Liane Bonin
May 26, 2000 AT 04:00 AM EDT

Can’t get enough of the WWF and the WCW? Stay tuned. A flurry of shows are mixing up their own bizarro combo of soap opera and body slams to tap into wrestling’s estimated 35 million weekly viewers. Here’s the rundown on three new kids who could crush the Rock, or simply get smacked down.

?BATTLE DOME (syndicated, check your local listings) Forget wrestling’s old school triple-spin pile drivers. On ”Battle Dome,” amateur athletes (”Challengers”) and a cast of pros (”Warriors”) play ten extreme games that could make Stone Cold Steve Austin shiver. Challengers, who compete for a slot in the year-end National Championships and a chance to win $10,000, must suffer through trials like G-Force (competitors dangle from a rotating bar as other players try to knock them off with medicine balls), the Rollercage of Fire (two players are locked inside a 25-foot flaming cylinder), and Ultimate Body Slam (players are launched at one another face-first until one is knocked to the mat).

”If you don’t come off with a broken something, you got off lucky,” says The Commander, a championship body builder and one of the show’s warriors. Young men are the target audience for all the manly theatrics — and the slutty sex appeal of the three non-competing female characters — but the ladies aren’t left out. ”There are some big, really good-looking men on our show, and a lot of women fantasize about being rescued,” jokes executive producer Stephen Brown. ”Isn’t that sexist?”

?THE XFL GAMES (NBC, debuts February 2001) Wrestling meets football in this league created by WWF mastermind Vince McMahon. ”Rest assured, the XFL will be 100 percent real football,” says NBC spokesperson Kevin Sullivan. But there will be a little tweaking. The game will be limited to a zippy three hours, the fair-catch rule will be eliminated, a 35-second play clock will be added, and half-time will be cut down to 10 minutes, sparing long-suffering football fans from ever sitting through an Up with People extravaganza.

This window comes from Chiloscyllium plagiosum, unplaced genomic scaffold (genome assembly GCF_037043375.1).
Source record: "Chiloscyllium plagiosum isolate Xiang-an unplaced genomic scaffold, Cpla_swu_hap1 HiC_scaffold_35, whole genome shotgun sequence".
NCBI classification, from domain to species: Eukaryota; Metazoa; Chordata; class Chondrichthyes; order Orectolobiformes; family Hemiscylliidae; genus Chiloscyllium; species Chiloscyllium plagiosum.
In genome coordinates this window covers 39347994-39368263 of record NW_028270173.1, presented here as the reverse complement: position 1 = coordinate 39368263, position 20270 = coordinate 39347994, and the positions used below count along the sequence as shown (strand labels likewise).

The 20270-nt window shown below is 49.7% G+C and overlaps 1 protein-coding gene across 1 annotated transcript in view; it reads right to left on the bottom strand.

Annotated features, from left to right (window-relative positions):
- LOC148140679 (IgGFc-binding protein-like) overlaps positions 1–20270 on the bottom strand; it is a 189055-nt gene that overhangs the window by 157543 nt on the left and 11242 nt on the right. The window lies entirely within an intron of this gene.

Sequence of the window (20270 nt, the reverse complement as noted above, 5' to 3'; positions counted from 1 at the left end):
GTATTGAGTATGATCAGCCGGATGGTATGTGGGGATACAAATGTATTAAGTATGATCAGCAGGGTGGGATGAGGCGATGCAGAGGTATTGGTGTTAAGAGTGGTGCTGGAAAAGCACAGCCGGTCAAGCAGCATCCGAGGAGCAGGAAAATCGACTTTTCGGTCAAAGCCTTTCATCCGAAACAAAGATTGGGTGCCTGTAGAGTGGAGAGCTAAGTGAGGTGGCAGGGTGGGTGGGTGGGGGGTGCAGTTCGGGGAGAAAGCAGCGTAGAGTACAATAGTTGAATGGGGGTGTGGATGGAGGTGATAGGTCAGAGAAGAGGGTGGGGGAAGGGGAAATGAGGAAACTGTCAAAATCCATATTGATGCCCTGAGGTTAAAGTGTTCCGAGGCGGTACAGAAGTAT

But the biggest change will be in the behind-the-scenes access to the players, McMahon’s WWF trademark. Cameras will be tucked away in locker rooms, on the sidelines, and in the helmets of select footballers so fans can finally find out what the players are really saying in the huddle. The question is, do we really want to know?

?ROLLER JAM (TNN, Fridays, 9 p.m.) If you’re too young to remember roller derby, think of this show as wrestling on wheels. Two teams of five skaters (women skate in the first and third periods of the game, while men skate in the second and fourth) have six minutes to race around the rink while trying to elbow, kick, or punch the competition over the rail and into the audience.

The show has all the screeching hair-pulling of the 1950s version, while playing up the players’ personalities WWF-style. ”Viewers want larger than life characters, and they want to follow the relationships between them,” says creator Stephen Land. But these characters may be a little tame for viewers weaned on wrestling’s cast of wackos. Fans who check out know that New York Enforcer Lisa Bucchold’s day job is installing house arrest ankle bracelets on juvenile delinquents, and that Illinois Riot skater Brian Gamble has a Masters in Business Administration. How seriously can you take a body block from a guy who made the Dean’s List?

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